“The 3D printed models created using the photogrammetry method demonstrate only the external features of the bone specimens; the inner structures are invisible. Human specimens also have this limitation. To display the different anatomical landmarks on the interior of the skull, three or four differently dissected specimens must be used. The same strategy can be applied while creating 3D printed models that display different anatomical structures—differently dissected or sliced specimens are chosen as the resources to be put through photogrammetry,” explained the researchers in their final discussion.

“The photogrammetric digitization workflow adapted in the present study demonstrates fairly high precision with relatively low cost and fewer equipment requirements. This workflow is expected to be used in morphological/anatomical science education, particularly in institutions and schools with limited funds or in certain field research projects involving the fast acquisition of 3D digital data on human/animal bone specimens or on other remains.”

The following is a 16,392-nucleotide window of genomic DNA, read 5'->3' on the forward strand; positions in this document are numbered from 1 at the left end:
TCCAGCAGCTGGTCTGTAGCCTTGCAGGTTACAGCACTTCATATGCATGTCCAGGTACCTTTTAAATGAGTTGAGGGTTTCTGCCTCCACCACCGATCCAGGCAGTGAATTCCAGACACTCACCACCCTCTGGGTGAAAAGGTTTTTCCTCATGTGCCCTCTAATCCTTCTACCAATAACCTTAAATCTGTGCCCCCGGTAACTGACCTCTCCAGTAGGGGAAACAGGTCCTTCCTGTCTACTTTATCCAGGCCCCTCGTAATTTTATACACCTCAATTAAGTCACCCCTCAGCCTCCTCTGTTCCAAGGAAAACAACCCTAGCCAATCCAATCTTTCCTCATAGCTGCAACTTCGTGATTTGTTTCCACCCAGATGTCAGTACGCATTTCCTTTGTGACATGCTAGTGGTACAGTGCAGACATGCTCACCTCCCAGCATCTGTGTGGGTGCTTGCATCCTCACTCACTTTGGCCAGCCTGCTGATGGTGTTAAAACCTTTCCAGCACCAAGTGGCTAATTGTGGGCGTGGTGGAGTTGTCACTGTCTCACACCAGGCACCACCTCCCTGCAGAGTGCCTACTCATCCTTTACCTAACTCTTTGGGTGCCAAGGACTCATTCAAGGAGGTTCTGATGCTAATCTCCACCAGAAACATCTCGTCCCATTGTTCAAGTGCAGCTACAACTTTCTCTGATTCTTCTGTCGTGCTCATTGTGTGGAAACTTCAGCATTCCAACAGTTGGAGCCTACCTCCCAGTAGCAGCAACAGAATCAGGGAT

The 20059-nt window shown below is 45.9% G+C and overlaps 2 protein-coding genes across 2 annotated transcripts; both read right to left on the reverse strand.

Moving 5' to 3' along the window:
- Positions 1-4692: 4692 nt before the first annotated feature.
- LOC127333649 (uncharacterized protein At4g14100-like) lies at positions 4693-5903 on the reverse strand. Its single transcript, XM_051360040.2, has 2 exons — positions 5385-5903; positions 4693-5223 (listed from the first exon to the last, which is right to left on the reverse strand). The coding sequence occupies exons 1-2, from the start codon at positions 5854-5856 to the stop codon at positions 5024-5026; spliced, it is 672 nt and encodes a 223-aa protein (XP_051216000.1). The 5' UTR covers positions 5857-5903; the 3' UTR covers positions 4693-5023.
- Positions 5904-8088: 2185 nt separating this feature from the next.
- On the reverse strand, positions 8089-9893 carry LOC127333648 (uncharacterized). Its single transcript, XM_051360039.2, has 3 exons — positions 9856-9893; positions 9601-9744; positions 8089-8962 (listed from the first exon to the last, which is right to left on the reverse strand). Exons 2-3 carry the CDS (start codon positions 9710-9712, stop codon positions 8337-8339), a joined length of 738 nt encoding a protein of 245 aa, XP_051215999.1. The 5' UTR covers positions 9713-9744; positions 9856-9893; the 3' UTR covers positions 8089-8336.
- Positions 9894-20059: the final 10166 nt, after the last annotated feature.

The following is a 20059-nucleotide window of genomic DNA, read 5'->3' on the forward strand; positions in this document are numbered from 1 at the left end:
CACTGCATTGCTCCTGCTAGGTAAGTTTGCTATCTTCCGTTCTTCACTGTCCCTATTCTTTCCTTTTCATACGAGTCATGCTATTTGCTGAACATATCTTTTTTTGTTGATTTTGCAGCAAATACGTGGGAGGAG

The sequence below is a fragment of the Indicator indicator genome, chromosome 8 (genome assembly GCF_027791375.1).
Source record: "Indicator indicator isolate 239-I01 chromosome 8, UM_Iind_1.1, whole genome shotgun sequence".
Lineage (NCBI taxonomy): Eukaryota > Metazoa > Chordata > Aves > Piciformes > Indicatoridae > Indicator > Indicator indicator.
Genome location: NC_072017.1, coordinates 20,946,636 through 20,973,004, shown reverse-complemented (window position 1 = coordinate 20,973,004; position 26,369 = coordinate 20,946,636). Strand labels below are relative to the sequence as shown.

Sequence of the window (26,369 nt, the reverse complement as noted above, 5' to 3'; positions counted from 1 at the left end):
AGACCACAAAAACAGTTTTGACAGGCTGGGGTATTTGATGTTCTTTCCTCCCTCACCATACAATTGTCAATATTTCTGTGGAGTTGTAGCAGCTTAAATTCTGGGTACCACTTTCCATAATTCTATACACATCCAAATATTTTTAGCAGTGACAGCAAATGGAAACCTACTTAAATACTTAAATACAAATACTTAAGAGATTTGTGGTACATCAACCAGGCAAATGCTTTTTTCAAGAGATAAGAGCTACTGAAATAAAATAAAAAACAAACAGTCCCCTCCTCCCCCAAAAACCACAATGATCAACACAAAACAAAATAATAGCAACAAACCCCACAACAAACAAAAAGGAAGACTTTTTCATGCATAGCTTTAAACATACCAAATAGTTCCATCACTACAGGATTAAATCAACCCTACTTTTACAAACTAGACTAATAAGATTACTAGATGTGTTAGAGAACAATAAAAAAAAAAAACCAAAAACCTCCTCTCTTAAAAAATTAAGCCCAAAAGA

Comparison of fine structures among specimens, digital models and prints. (A) Nutrient foramina in the great trochanter (above) and the fovea for ligament of head (below). (B) Nerve foramina in cranial base (above) and intraorbital structures (below). (C) Tubercle of the rib. (D) Nutrient foramina in vertebral body

What do you think of this news? Let us know your thoughts! Join the discussion of this and other 3D printing topics at

[Source / Images: ‘Evaluating phone camera and cloud service-based 3D imaging and printing of human bones for anatomical education’]